ORDER GRANTING THE DEFENDANT'S MOTION TO DISMISS
Re: ECF No. 10
LAUREL BEELER, Magistrate Judge.
This civil rights case involves the placement and removal of protest signs on private property.
Mr. Parker lives in the City of Pittsburg in Contra Costa County, California.
In April 2016, Mr. Parker hung two signs on his property.
In the following months, Mr. Parker displayed signs in his front yard, and protested at the courthouse, police station, downtown area, and Pittsburg High School.
In mid-August, Mr. Parker received a citation for "unpermitted sign."
One month later, "unknown individuals" removed the "BORN A SLAVE MY MASTER IS A JEW" sign.
On March 23, 2017, Mr. Parker sued the city and its police department for violations of his rights to free speech and protection from unreasonable seizure of property.
Under Federal Rule of Civil Procedure 12(b)(6), a complaint may be dismissed for "failure to state a claim upon which relief can be granted." A dismissal under Rule 12(b)(6) may be based on the lack of a cognizable legal theory or on the absence of sufficient facts alleged under a cognizable legal theory. Johnson v. Riverside Healthcare Sys., 534 F.3d 1116, 1121 (9th Cir. 2008); Navarro v. Block, 250 F.3d 729, 732 (9th Cir. 2001).
A complaint must contain a "short and plain statement of the claim showing that the pleader is entitled to relief" to give the defendant "fair notice" of what the claims are and the grounds upon which they rest. See Fed. R. Civ. P. 8(a)(2); Bell Atlantic Corp. v. Twombly, 550 U.S. 544, 555 (2007). A complaint does not need detailed factual allegations, but "a plaintiff's obligation to provide the `grounds' of his `entitlement to relief' requires more than labels and conclusions, and a formulaic recitation of the elements of a cause of action will not do. Factual allegations must be enough to raise a claim for relief above the speculative level . . . ." Twombly, 550 U.S. at 555 (internal citations omitted).
To survive a motion to dismiss, a complaint must contain sufficient factual allegations, accepted as true, "`to state a claim to relief that is plausible on its face.'" Ashcroft v. Iqbal, 556 U.S. 662, 678 (2009) (quoting Twombly, 550 U.S. at 570). "A claim has facial plausibility when the plaintiff pleads factual content that allows the court to draw the reasonable inference that the defendant is liable for the misconduct alleged." Id. "The plausibility standard is not akin to a `probability requirement,' but it asks for more than a sheer possibility that a defendant has acted unlawfully." Id. (quoting Twombly, 550 U.S. at 556). "Where a complaint pleads facts that are `merely consistent with' a defendant's liability, it `stops short of the line between possibility and plausibility of `entitlement to relief.''" Id. (quoting Twombly, 550 U.S. at 557).
If a court dismisses a complaint, it should give leave to amend unless the "the pleading could not possibly be cured by the allegation of other facts." Cook, Perkiss and Liehe, Inc. v. Northern California Collection Serv. Inc., 911 F.2d 242, 247 (9th Cir. 1990).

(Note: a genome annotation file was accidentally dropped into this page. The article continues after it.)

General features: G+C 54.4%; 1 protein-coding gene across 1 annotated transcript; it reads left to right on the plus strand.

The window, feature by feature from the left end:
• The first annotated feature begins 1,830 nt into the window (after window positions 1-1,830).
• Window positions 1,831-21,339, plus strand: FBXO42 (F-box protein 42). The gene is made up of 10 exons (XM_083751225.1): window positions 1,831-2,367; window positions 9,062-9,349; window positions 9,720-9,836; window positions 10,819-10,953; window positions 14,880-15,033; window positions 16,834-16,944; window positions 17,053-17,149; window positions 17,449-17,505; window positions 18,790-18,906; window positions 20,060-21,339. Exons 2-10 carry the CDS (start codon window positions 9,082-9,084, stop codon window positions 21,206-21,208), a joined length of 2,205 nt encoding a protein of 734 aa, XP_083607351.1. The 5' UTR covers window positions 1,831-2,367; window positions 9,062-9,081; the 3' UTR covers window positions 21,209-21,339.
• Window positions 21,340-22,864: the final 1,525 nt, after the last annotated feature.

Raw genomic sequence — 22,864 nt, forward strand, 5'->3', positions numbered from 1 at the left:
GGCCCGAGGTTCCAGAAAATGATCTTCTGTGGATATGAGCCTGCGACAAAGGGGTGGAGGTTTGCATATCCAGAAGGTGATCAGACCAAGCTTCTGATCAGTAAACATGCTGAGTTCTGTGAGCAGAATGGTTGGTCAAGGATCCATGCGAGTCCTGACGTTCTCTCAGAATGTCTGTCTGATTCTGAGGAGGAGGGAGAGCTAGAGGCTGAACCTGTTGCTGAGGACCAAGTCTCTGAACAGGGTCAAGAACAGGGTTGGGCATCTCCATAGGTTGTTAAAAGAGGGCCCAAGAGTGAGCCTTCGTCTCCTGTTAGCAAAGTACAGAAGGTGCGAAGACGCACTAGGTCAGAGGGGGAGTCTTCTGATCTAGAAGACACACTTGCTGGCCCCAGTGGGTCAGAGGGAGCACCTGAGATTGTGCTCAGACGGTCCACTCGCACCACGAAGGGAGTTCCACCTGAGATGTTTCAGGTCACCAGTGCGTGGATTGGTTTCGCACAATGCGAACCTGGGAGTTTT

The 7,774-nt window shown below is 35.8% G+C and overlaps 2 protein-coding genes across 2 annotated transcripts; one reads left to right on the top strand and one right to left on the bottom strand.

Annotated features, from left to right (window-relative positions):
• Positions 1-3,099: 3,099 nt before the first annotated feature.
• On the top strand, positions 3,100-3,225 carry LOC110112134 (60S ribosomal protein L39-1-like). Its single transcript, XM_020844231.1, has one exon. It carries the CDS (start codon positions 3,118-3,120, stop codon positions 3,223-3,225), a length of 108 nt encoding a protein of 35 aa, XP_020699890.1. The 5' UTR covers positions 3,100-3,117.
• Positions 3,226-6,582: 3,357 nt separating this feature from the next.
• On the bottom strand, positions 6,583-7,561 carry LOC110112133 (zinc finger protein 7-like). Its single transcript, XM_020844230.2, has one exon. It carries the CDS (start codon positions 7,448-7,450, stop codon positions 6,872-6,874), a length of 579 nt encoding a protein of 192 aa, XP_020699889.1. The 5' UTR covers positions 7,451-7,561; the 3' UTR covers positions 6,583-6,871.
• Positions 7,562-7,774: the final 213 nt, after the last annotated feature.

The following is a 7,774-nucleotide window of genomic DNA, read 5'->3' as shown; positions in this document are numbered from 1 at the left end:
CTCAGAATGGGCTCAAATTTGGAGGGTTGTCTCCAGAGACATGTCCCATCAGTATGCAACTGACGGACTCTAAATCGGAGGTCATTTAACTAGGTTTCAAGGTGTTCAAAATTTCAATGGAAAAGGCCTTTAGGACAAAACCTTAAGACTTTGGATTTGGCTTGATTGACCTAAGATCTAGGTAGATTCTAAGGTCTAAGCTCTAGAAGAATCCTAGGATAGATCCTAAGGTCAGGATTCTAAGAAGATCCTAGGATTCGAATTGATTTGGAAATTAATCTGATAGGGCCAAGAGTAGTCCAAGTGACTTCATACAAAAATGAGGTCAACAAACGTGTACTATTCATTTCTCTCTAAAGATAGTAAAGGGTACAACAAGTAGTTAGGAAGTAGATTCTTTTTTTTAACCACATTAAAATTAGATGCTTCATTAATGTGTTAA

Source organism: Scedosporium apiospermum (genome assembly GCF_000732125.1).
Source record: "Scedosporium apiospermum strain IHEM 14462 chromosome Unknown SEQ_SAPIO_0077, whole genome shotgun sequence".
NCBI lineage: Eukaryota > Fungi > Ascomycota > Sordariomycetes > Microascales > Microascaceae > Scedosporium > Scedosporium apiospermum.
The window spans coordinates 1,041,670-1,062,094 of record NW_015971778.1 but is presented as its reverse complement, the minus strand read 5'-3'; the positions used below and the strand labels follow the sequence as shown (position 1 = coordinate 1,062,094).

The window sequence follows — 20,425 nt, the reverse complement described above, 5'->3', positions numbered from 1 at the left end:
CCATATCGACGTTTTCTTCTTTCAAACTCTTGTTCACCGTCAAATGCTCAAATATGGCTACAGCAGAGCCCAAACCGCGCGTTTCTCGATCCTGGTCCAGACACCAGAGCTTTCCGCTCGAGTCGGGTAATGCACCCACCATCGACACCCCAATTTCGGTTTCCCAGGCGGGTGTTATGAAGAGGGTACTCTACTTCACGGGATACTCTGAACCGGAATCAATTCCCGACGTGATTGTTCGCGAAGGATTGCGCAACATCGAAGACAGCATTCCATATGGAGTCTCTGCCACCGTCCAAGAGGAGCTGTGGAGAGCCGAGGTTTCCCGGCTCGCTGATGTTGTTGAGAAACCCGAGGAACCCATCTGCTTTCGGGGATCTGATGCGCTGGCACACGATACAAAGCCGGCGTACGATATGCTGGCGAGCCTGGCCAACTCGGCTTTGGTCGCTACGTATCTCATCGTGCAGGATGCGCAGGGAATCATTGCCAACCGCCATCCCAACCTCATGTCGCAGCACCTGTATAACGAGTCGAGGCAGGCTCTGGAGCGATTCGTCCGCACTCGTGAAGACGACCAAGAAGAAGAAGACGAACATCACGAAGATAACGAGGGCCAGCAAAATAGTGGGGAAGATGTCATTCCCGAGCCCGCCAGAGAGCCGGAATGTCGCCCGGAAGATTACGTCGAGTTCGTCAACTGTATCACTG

1. First Amendment Claim
Mr. Parker asserts a "violation of civil rights" and later says that the defendants "violated his right to free speech."
The court is not convinced that the complaint is so devoid of improper-purpose allegations. Contrary to the city's assertions, Mr. Parker does allege facts supporting the conclusion that it removed his signs for an improper purpose. He alleges that: (1) he was protesting at the time of the incident, (2) police officers asked him to cover the word "NIGGER," (3) he received a citation two days after uncovering it, (4) a municipal employee told him that he would never receive a permit for his signs, (5) police officers told him to take down the signs, and (6) when he continued to display the signs, they were removed by police officers and "unknown persons." These allegations may support a theory of retaliation or censorship. See Ariz. Students Ass'n v. Ariz. Bd. of Regents, 824 F.3d 858, 867 (9th Cir. 2016); R.A.V. v. City of St. Paul, 505 U.S. 377, 382 (1992) (noting that content-based limits on expression are "presumptively invalid"). The Supreme Court has emphasized that residential signs are a significant and affordable means of disseminating protected speech. See City of Ladue v. Gilleo, 512 U.S. 43, 54 (1994) (holding residential-sign ordinance unconstitutional).
The problem, however, is that Mr. Parker inadequately identifies the legal theory supporting his claim. It is unclear, for example, if he is challenging (1) the city's request to cover the word "NIGGER," (2) the citations, (3) the refusal to issue permits, (4) the removal of his signs, or (5) the municipal permit requirement, generally — and if so, for its unequal or improper application, any content-based impacts, or its financial burden. This is important because the complaint must give adequate notice of the claim for the defendant to have a chance to respond. Twombly, 550 U.S. at 555.